Thomas L. Singleton Consulting, Inc.
Owner's Representative - water, energy, and environmental services

Projects

Implementation of Sustainable Water Resource Management Plan, Winter Haven, Florida (City of Winter Haven). Project manager and principal adviser to City responsible for Plan oversight; policy analysis; strategy development; stakeholder coordination, collaboration, and communication; capital program development; and funding. Nationally recognized plan provides a road map for planning management and growth in a way that will allow the community to protect and manage water resources and maximize opportunities for economic growth associated with the CSX intermodal transportation facility in Winter Haven. Backbone of the plan is an interconnected network of lakes, canals, wetlands, aquifers, open spaces, and parks, designed to store water to meet the long-term water resource needs of the community, including supply (water quantity), treatment (water quality), flood protection, and the preservation of natural resources. Using the existing natural infrastructure, provides multiple economic, social, and environmental benefits and significantly reduces the cost of meeting the water resource needs of the community. 2012 - 2019.

From Gray to Green: Tools for Transitioning to Vegetation-Based Stormwater Management, US Forest Service and University of South Florida. Co-Principal Investigator responsible for project oversight and development and testing of GIS-based decision support tools in Tampa, Florida and Milwaukee, Wisconsin. G2G employs a strategic treatment-train framework that emphasizes the protection and use of ecosystem services and trees to reduce runoff volumes, runoff velocity, and pollutant loadings from impervious and pervious surfaces. The tool provides a quantified report of volume, pollutant load reductions, and other environmental and social benefits for 11 best management practices applied at the site and watershed scales. A scenario analysis tool allows users to evaluate the benefits of multiple combinations of practices on the fly. 2015-2017.

Surface Water Improvement Management (SWIM) Plan Updates for Six River and Bay Systems, Northwest Florida Water Management District. Technical lead responsible for preparing the water quality assessment, project implementation, and resource management activities sections of the reports and stakeholder coordination in six major river and bay systems, including the St. Marks River and Apalachee Bay, Ochlockonee River and Bay, St. Andrew and St. Joe Bays, Choctawhatchee River and Bay, the Pensacola Bay System, and Perdido River and Bay. 2015-2017.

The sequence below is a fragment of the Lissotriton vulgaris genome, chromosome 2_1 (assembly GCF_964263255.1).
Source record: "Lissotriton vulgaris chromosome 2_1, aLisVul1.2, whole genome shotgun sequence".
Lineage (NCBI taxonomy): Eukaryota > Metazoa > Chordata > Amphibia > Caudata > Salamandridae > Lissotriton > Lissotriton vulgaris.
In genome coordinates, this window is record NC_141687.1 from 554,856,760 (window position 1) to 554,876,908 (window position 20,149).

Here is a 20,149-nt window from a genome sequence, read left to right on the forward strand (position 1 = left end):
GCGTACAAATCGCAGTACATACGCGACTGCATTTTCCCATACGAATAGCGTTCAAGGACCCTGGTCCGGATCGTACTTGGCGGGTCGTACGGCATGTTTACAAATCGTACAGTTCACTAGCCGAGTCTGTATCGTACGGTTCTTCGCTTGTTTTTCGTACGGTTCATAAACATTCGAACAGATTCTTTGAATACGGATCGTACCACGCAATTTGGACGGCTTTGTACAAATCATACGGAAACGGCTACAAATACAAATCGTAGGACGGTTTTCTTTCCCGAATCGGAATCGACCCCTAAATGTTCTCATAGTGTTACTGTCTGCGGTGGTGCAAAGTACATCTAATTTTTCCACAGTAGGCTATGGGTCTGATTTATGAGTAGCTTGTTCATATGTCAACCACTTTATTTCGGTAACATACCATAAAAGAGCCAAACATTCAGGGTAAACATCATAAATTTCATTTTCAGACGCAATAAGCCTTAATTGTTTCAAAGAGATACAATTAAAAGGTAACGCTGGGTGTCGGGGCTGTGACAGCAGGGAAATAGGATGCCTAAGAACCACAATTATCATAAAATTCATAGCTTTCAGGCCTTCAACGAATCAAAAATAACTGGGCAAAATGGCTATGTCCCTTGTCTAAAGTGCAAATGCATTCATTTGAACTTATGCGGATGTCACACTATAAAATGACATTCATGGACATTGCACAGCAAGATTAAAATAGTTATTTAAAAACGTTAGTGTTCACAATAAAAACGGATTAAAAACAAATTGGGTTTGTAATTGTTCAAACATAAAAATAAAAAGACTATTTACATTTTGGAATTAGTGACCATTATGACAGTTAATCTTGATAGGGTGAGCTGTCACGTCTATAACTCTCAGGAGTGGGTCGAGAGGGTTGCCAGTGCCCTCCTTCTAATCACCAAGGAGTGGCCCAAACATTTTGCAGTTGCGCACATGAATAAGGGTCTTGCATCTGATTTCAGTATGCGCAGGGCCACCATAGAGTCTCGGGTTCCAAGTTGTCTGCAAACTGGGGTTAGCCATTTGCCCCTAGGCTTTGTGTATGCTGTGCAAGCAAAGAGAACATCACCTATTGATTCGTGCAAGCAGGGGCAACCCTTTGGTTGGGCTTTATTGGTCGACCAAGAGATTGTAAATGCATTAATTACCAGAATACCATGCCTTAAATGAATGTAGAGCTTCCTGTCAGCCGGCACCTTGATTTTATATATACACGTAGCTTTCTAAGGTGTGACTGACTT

SWIM Plan Consolidation/Update for the Suwannee River and Coastal Basins/Deepwater Horizon Planning Effort for the Big Bend Estuary, Suwannee River Water Management District. Technical lead responsible for documentation, document review, and coordination with over 1200 stakeholders. The project updates and consolidates seven existing SWIM plans into two comprehensive plans and identifies priority projects for funding through the Gulf Environmental Benefit Fund and other funding sources. 2016-2017.

Development of Sustainable Water Management Plan and Environmental Flows for the Apalachicola-Chattahoochee-Flint (ACF) Rivers Basin, Florida, Georgia, and Alabama (ACF Stakeholders). Project director responsible for project design, quality assurance, and stakeholder coordination, communication, and education. Project involved the development of environmental flow recommendations for the Apalachicola River based primarily on the work of 1) Light, et al. (1998) who examined acres of connected aquatic and floodplain habitat as a function of flow for the Apalachicola River at the Chattahoochee gage, and 2) the USFWS (2012) who assessed the minimum acceptable flows necessary to sustain protected mussel species in the upper reaches of the river under the most adverse flow conditions. Environmental flow recommendations for the Flint and Chattahoochee rivers were developed using the Indicators of Hydrologic Adjustment (IHA) statistical package developed by The Nature Conservancy (TNC), using 10 percent and 20 percent presumptions, and using the allowable percent reductions developed for the Apalachicola River (Apalachicola Presumption). Since the Apalachicola Presumption was the more conservative presumption with respect to the environment, it was recommended as the presumption to be used. The project, which will maximize the beneficial use of water for the environment and people, included an extensive literature and case study review. Significant stakeholder coordination, communication, and education were required to secure consensus on and approval of all project deliverables. 2012.


Development of Conservation and Restoration Targets for Sustainable Water Resource Management, Winter Haven, Florida (City of Winter Haven). Project director responsible for the technical approach and design of the project. Project evaluated the water resource functions for all landscape features within the Peace Creek Watershed, including ecological processes and their relationships with identified water resource benefits (water storage, water quality treatment, environmental resources, flood protection, cultural and recreational amenities, and other benefits). Conservation and restoration targets for preserving these essential functions and services were developed for the entire watershed. The targets will guide local and regional, land and water resource decision-making in implementing the City's sustainable water resources management plan in a cost-effective and beneficial way. The project was the silver medal winner of the 2011 Atkins National Recognition Award and was featured in the November 2012 Atkins Technical Journal. 2012.